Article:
Welcome to a weekly post, Throwback Thursday. This weekly book review post is a way to share some old favourites, books that were published over a year ago and most importantly those books that have been languishing on the to be read pile for far too long!
Caleb Zelic, profoundly deaf since early childhood, has always lived on the outside – watching, picking up telltale signs people hide in a smile, a cough, a kiss. When a childhood friend is murdered, a sense of guilt and a determination to prove his own innocence sends Caleb on a hunt for the killer. But he can’t do it alone. Caleb and his troubled friend Frankie, an ex-cop, start with one clue: Scott, the last word the murder victim texted to Caleb. But Scott is always one step ahead.
This gripping, original and fast-paced crime thriller is set between a big city and a small coastal town, Resurrection Bay, where Caleb is forced to confront painful memories. Caleb is a memorable protagonist who refuses to let his deafness limit his opportunities, or his participation in the investigation. But does his persistence border on stubbornness? And at what cost? As he delves deeper into the investigation Caleb uncovers unwelcome truths about his murdered friend – and himself.
Australian crime fiction is blessed to have talented authors, such as Emma Viskic, the author of Resurrection Bay. This Melbourne based crime writer has composed a debut piece of fiction that has a strong line of authenticity, is completely fresh and is marked by astute prose. At the helm of Resurrection Bay is Caleb Zelic, a profoundly deaf private investigator, who is faced with the task of solving his friend’s murder, alongside proving his innocence.
Resurrection Bay begins with an explosive bang. The opening scene had me completely absorbed. It sets a very good tone for the forthcoming action and events of the novel. The hunt for the killer responsible for the murder of Caleb’s friend is what essentially drives this novel forward. However, we are also given a deep insight into Caleb’s world and how he deals with his hearing impairment. We see how it impacts on his work as a PI with his partner Frankie, along with those who are ignorant to his extra needs, such as the homicide detective assigned to Caleb’s case. As Caleb continues with dogged determination to crack this case, he must face the ghosts of his past and some uncomfortable truths..
Resurrection Bay is a book that has been on my long list of books to read since the year it was published (2015). Following all the positive reviews and awards this book has received, I purchased the second book (And Fire Came Down), even though I had not read the first. I had faith that I would like the writing of Emma Viskic enough to indulge in both books. For the record, I did enjoy Resurrection Bay and I would very happily turn to the writing of Emma Viskic again. In fact, I’m relieved I have a copy of the second book featuring the lead, Caleb Zelic waiting in the wings, so I can read this book with no delay!
Caleb Zelic goes hand in hand with Resurrection Bay. One cannot exist without the other. It is so revitalizing to have a lead character that moves away from our typical crime novel characters. Caleb is different, but very likeable. Viskic’s treatment of Caleb is one that displays a depth of understanding, authenticity and insight. It is like a cold breath of fresh air, having a main protagonist placed in the lead who has a profound impairment. I applaud Viskic for her placement and treatment of Caleb. Viskic gives us a good sense of what it would be like to live in a world of silence, where you need to rely on gestures, behaviours, lip reading and sign language to navigate everyday life. Viskic has obviously researched this area thoroughly and this is very clearly channelled through the novel in every which way. Caleb is an indelible character and I’m confident readers will not forget him.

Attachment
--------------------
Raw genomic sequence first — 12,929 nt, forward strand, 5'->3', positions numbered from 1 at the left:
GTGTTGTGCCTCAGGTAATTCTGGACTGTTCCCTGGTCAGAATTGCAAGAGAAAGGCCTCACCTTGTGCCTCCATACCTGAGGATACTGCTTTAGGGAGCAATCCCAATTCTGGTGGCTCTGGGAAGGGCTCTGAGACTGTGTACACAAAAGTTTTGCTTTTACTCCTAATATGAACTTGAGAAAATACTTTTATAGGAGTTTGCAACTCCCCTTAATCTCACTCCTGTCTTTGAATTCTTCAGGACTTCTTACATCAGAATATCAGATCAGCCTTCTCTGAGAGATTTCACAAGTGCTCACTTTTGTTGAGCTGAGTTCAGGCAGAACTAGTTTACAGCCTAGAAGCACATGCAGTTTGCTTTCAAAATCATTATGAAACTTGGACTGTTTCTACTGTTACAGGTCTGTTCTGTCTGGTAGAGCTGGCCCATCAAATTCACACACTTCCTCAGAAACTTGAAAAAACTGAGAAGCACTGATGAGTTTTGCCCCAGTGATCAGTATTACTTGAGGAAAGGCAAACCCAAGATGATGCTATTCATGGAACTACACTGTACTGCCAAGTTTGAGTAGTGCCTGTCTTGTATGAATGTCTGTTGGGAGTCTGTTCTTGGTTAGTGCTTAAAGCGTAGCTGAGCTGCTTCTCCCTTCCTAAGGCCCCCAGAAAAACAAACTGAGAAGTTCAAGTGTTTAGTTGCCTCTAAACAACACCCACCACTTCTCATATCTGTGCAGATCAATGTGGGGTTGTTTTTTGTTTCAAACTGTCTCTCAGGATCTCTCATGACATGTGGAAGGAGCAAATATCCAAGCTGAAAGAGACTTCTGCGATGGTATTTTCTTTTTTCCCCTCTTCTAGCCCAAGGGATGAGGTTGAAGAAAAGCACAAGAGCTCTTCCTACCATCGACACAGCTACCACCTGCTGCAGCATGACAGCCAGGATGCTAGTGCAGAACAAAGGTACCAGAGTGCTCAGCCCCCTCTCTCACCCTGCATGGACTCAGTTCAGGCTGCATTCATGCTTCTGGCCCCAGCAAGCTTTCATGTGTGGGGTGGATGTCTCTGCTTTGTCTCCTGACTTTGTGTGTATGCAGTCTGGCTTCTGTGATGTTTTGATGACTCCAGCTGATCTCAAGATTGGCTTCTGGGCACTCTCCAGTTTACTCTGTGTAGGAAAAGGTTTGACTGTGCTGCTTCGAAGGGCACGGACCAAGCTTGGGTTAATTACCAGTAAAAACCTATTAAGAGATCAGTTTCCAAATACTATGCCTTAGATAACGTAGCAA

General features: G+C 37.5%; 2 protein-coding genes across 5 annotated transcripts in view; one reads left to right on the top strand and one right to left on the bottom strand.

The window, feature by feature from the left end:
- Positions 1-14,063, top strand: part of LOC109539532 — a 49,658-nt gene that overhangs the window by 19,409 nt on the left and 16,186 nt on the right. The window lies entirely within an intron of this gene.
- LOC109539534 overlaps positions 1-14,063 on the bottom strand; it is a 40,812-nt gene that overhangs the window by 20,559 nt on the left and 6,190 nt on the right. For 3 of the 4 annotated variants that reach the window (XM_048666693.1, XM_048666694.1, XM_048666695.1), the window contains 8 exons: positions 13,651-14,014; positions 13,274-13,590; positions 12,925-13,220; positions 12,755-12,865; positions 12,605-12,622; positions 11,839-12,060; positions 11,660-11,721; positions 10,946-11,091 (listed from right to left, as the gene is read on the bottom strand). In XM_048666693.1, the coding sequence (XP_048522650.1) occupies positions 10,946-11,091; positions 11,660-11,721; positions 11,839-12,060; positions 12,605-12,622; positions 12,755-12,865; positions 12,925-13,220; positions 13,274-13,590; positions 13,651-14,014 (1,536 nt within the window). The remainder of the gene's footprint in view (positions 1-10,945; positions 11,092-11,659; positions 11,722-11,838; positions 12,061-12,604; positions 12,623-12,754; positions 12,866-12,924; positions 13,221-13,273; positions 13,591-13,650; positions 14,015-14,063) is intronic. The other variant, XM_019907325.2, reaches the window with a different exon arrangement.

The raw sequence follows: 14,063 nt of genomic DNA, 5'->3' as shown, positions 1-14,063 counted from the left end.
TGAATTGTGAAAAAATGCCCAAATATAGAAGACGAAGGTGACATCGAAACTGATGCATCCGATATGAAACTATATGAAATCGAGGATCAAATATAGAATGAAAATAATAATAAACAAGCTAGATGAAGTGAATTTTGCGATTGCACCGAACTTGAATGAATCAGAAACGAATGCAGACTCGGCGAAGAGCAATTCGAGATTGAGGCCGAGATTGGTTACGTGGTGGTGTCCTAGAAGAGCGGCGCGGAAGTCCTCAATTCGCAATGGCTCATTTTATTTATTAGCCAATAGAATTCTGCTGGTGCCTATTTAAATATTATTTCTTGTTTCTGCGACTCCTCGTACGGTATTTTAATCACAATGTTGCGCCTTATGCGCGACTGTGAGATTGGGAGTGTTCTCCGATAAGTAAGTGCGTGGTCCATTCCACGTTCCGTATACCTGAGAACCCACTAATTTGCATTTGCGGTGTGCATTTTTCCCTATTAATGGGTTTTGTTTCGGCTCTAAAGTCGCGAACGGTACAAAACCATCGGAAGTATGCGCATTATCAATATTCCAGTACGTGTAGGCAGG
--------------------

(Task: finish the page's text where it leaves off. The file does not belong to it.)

Caleb is a fully fleshed out character and he plays such a big role in the novel. He does not overtake the narrative itself, which is highly plot driven and never predictable. Alongside Caleb are a very functional set of secondary characters, from Caleb’s partner Frankie, to his ex and to the investigating detectives of the central case. Each has their own agenda and adds plenty to the ongoing narrative direction. Viskic is skilled at making the most of her characters and the interactions they have with one another. The dialogue in particular struck a chord with me; it was sharp, realistic, gritty and genuinely intriguing.
Viskic takes great care to outline her setting. She contrasts Resurrection Bay with the city landscape. This books represents a great fusion of big city, rural and coastal together. Some may say this is hard to capture, but I feel Viskic nails all aspects of her landscape to perfection.
Resurrection Bay works well as a crime and procedural novel. I am certain even esteemed crime readers will find this book wholly engaging, complex and a little different from the norm. The stretch to the finish line is fantastic and given half the chance, I’m convinced I would have been able to read Resurrection Bay in a sitting.
Crime aficionados will be sure to devour this piece of great Australian crime writing, from a talented new voice. I’ll be quickly turning to my copy of the second book from Emma Viskic, And Fire Came Down, based on my response to Resurrection Bay.
**** 4 stars
Resurrection Bay by Emma Viskic was published on 1st September 2015 by Echo Publishing. Details on how to purchase the book can be found here.
Learn more about the author of Resurrection Bay, Emma Viskic here.
Resurrection Bay is book #134 of the Australian Women Writers Challenge
*Book ‘V’ of the a-z author challenge 2018